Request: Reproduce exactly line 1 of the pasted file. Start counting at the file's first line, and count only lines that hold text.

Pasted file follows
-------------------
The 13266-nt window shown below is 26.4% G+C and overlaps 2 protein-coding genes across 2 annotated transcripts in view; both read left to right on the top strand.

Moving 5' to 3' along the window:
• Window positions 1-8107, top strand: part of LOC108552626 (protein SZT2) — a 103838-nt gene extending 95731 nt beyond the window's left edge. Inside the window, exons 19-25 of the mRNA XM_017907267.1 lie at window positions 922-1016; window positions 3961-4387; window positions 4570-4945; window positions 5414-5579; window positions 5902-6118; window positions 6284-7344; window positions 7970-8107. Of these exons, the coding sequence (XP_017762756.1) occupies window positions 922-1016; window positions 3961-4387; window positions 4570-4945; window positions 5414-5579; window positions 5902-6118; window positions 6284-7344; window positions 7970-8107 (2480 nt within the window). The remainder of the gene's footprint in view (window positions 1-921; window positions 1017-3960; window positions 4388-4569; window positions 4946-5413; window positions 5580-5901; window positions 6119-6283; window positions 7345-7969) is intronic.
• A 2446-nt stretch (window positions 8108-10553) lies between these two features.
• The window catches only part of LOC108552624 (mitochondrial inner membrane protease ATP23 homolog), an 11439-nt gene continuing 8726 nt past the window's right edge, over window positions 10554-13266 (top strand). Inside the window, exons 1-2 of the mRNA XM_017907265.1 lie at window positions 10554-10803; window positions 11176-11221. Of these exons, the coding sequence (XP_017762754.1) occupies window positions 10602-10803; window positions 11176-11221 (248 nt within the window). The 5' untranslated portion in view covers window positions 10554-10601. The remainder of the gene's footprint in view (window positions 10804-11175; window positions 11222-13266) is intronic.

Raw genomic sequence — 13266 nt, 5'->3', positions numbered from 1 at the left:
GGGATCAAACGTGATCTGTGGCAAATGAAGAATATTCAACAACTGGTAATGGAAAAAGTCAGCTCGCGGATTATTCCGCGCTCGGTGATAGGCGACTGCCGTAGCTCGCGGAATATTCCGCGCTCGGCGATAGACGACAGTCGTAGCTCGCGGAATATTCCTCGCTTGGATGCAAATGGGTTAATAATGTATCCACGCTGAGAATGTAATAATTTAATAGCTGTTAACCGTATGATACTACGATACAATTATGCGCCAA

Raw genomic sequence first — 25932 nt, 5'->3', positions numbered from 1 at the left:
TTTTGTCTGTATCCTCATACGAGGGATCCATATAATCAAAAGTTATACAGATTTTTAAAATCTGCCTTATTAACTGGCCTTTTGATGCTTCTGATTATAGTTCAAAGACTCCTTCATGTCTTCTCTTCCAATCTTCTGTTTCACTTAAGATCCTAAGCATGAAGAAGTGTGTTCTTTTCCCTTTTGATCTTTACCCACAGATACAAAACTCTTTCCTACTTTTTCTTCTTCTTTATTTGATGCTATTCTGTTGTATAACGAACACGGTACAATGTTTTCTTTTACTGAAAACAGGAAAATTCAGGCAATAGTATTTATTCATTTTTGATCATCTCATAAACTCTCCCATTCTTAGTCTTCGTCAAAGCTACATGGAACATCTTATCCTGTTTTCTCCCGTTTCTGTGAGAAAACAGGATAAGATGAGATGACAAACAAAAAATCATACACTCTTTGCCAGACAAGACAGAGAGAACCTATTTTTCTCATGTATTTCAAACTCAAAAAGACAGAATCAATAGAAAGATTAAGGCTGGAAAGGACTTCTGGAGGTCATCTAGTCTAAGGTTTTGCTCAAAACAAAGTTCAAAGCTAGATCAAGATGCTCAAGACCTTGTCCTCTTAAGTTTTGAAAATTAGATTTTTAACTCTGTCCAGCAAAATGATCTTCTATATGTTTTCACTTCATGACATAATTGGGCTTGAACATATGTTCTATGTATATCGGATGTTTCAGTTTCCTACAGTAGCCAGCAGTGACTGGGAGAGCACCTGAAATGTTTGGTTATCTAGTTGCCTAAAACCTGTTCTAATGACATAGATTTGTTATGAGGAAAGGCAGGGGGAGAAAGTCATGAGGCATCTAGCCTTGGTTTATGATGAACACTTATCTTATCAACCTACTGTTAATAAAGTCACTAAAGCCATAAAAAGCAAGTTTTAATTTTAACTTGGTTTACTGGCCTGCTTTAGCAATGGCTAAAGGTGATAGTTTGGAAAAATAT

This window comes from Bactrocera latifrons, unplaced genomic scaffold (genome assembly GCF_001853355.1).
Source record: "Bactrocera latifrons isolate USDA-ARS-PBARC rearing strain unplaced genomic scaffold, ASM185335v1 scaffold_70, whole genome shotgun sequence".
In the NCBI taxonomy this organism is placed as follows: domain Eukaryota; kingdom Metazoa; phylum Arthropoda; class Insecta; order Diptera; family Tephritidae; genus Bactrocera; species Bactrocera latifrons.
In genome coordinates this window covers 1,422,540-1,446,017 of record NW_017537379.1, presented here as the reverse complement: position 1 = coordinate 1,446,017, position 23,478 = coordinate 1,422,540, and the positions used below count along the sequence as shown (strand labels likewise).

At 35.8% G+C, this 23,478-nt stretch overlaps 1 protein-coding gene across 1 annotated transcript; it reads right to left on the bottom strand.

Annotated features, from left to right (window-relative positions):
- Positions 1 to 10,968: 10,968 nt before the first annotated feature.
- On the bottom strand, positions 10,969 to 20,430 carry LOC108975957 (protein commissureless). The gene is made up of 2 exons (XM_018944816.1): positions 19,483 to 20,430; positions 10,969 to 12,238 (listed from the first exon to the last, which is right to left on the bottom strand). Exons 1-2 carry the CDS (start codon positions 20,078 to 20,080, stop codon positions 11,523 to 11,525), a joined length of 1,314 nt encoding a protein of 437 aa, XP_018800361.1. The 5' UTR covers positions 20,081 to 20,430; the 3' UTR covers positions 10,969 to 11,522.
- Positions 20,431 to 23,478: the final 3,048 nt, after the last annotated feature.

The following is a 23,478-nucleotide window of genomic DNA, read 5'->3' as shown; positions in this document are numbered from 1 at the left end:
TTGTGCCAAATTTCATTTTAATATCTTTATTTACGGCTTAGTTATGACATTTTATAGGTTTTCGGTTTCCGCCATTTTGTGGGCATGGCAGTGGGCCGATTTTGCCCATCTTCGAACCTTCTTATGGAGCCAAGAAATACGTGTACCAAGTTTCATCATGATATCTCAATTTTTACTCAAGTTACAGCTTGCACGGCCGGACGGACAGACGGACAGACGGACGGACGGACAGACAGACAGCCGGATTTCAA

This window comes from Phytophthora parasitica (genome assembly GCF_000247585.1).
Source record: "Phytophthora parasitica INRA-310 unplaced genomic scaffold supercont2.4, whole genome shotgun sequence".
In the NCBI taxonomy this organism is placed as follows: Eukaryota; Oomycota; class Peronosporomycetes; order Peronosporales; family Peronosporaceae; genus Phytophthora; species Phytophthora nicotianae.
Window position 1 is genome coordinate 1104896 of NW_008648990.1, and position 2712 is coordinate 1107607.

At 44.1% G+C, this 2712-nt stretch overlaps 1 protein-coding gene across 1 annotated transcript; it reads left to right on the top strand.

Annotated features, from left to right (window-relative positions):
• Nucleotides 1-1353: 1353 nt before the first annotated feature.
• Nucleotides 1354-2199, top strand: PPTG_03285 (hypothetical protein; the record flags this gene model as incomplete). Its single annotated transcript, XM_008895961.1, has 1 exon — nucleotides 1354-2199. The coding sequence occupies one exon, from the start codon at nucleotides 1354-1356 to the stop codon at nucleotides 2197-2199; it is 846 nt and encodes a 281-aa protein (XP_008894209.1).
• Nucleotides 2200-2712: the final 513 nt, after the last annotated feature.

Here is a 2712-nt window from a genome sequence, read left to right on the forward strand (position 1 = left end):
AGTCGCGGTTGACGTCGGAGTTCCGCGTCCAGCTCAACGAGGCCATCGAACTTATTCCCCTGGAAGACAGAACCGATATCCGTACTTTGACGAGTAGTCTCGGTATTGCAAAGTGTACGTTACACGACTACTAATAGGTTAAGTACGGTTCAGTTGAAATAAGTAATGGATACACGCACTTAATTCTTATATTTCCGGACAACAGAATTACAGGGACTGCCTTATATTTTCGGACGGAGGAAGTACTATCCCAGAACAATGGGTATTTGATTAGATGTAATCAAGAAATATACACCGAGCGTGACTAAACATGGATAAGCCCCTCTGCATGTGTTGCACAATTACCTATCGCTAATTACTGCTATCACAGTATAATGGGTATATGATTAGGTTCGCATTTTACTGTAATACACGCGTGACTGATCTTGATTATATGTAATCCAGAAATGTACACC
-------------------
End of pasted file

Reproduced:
The 13266-nt window shown below is 26.4% G+C and overlaps 2 protein-coding genes across 2 annotated transcripts in view; both read left to right on the top strand.